In the early days of radio, listeners had to place a sheet of aluminum in front of the radio to block out interference. Today, we have digital radios free from interference, but they can still be affected by other electrical devices in your home. Trees and buildings can also affect how clear the signal is. In this article, we’re going to talk about some simple steps on how to improve reception in your home
● Make Sure Your TV’s Antenna is Properly Positioned
If the reception is still poor, there may be a problem with your antenna and reception equipment. Try repositioning your antenna to optimize its ability to receive the signal. Move your antenna away from other electronic devices (televisions, VCRs, stereos, and computers) that could interfere with the signal. Occasionally clean the VHF and UHF elements to remove dust and dirt affecting signal transmission.
To improve reception in areas with multipath distortion (where the signal is reflected off buildings, mountains, and other structures), install a multidirectional antenna. You can also install an outdoor antenna on a mast over 10 feet tall. To avoid interference from fluorescent lights, RF equipment, computers, or motors, try installing the mast at least 6 feet from these devices.
Bonus tip: Make sure you have a DTV-ready television with a digital tuner, like a converter box or digital TV with a built-in digital tuner. If you don’t have one, you can get one for free at any RadioShack.
● Get an Antenna Amplifier
Get ready, get set, and get an antenna amplifier. The days of fuzzy radio reception are over when you install this simple, inexpensive gadget.
The average radio antenna is only half to two-thirds as strong as it should be to deliver the maximum amount of clear, powerful sound. The solution? Find the location in your home with the best radio reception and install an antenna amplifier there.
● Invest in a quality antenna
You might not know it, but you probably already have some antennae in your home. When you bought that TV, chances are it came with an inbuilt-in digital converter box. That box has an antenna inside of it. Although the antennas that come with televisions aren’t usually of the most excellent quality, they might be all you need to get a signal from the television station in your area. However, if you’re still trying to pick up radio stations, you could try getting a better-quality separate radio antenna to see if that improves reception.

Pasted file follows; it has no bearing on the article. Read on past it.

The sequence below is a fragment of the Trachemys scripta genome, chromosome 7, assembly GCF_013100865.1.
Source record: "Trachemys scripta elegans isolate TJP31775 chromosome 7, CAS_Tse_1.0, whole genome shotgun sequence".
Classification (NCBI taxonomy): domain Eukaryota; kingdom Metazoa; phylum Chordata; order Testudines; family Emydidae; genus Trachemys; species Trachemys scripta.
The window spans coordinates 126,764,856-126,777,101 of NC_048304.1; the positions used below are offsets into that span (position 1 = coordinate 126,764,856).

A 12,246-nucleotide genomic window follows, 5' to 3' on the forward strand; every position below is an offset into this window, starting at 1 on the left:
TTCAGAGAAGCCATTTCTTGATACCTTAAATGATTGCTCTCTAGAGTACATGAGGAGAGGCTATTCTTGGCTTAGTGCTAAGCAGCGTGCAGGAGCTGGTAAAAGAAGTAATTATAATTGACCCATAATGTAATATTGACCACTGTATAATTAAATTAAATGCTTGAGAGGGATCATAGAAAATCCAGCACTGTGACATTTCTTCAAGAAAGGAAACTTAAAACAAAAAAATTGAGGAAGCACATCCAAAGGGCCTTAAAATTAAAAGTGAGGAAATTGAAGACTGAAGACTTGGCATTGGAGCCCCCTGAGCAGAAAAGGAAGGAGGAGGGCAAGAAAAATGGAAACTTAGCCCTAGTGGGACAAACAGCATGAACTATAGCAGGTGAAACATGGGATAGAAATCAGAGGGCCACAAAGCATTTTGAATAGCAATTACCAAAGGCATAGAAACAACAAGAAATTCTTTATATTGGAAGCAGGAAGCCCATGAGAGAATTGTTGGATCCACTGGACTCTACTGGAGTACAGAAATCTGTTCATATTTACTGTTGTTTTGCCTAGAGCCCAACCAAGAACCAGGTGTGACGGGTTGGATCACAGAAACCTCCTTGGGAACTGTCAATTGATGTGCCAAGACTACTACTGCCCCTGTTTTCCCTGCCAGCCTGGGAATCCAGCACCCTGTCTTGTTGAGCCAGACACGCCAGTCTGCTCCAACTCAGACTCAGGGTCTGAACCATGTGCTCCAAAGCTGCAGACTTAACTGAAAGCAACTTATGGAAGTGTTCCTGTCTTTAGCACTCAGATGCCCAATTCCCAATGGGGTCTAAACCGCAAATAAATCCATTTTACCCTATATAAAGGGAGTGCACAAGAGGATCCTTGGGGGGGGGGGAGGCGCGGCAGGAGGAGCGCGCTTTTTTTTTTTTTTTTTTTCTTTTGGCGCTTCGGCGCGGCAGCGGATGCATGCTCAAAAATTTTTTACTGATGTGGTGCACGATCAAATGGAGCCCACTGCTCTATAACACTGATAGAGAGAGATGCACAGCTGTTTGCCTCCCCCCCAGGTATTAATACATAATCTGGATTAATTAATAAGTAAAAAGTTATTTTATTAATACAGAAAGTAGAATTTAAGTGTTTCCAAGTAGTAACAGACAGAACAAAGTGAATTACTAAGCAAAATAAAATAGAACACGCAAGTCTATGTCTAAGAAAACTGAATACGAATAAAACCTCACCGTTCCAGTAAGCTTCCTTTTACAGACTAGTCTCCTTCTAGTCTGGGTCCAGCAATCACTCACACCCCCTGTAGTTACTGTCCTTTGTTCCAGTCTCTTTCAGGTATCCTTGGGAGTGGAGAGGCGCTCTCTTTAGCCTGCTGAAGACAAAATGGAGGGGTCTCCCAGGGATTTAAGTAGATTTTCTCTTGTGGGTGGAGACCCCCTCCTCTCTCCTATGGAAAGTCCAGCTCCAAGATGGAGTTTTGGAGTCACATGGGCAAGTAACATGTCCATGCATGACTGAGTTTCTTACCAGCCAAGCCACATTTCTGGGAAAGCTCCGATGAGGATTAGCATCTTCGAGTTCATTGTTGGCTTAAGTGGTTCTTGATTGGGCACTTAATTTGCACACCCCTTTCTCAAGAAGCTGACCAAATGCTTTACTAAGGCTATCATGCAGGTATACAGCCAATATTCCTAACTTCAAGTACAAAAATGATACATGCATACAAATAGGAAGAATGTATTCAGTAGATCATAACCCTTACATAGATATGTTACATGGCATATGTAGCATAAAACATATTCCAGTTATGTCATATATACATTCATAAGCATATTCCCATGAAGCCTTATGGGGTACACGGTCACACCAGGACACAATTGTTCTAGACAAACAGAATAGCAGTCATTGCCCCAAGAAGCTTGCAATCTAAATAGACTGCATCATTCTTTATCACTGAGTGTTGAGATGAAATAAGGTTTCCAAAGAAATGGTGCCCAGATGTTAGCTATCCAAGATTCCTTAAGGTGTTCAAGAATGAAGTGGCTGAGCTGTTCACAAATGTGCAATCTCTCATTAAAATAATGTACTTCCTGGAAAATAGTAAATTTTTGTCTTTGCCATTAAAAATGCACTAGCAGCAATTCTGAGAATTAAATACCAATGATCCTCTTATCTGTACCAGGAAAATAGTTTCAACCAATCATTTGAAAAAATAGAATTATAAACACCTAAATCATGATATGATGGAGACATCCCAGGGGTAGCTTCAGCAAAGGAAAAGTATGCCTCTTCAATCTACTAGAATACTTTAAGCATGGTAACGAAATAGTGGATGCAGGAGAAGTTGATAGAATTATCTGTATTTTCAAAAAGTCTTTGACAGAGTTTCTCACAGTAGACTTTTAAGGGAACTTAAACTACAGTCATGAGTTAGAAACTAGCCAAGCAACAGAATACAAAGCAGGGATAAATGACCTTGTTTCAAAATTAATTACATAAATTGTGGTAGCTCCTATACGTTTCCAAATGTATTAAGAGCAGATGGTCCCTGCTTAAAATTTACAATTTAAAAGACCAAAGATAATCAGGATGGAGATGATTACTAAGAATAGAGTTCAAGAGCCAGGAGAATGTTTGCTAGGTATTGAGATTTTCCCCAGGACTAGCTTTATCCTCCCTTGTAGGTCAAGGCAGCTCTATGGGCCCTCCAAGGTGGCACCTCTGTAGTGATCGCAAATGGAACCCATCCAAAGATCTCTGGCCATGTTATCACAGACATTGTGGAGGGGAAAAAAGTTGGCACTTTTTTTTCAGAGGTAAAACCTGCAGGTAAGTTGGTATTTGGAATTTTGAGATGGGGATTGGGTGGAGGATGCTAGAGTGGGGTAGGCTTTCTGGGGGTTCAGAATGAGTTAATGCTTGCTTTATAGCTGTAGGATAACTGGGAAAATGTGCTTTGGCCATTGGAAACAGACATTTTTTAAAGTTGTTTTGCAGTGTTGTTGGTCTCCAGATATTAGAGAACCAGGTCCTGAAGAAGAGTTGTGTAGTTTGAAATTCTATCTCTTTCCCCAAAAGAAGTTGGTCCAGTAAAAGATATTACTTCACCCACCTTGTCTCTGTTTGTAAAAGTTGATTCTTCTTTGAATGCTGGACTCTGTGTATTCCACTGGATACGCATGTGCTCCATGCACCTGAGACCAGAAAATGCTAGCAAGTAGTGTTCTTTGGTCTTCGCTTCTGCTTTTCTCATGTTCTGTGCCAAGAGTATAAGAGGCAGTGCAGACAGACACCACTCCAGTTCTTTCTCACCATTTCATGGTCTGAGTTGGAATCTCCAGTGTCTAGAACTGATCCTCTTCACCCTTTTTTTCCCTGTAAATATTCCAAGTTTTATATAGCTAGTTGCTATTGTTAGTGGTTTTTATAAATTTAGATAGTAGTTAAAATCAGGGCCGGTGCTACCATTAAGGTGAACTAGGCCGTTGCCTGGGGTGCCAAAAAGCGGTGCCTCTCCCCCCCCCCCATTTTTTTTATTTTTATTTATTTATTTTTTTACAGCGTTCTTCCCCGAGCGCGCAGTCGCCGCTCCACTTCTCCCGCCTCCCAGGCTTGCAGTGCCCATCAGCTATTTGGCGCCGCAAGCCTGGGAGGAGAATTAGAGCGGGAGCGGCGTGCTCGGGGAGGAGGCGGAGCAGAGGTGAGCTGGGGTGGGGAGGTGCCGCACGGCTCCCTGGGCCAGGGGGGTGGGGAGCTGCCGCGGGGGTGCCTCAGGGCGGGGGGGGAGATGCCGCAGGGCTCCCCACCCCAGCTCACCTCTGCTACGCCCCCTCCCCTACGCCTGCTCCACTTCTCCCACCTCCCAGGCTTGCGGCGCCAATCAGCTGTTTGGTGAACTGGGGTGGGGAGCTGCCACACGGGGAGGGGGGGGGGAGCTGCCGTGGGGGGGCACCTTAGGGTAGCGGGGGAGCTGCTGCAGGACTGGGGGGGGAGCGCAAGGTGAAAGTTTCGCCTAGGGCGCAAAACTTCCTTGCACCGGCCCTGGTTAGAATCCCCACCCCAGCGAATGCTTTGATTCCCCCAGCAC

● Replace your coaxial cable
Did you know that over time and after continued use, a coaxial cable can gradually become oxidized, causing it to lose its reception? The oxidation of your cable can create so much interference that you will experience a poor signal and interrupted audio and video.
Removing the oxidation and treating the coaxial cable can improve your overall signal, ensuring you can enjoy that Ultimate Fighting Championship bout without hiccups. No need for the DVR either!
If the coaxial cable has oxidation, it might be time for an upgrade! Change out your cable for one that has a better finish, like gold plated or high-quality, black PVC jacket.
● Check your splitters
For example, splitters are used in older homes with multiple televisions. If your home is over 10 years old, look at the cables and splitters connecting your television to your cable box. Ensure they are positioned and routed correctly, so all signals get to the television.
● Try a different location for your TV.
If you have a large, metal-lined house or one with concrete or brick walls, consider moving your television to a location on an upper floor with thinner walls. This might help improve reception and reduce interference.
Important: Run a channel scan on your TV after making these adjustments (if you’re using a TV with such a feature). If nothing happens after these adjustments are made, it’s probably time to consider an alternative solution such as satellite or cable televisioa (but if you’re already set up for cable or satellite, there’s no need to change)
These simple steps may help you improve your reception for both AM and FM stations, especially in areas where signal strength is weak due to a distance from a broadcast tower or interference from surrounding structures or terrain. If you’ve tried all or some of these tips and you’re still having problems, try learning more about your area’s broadcast towers.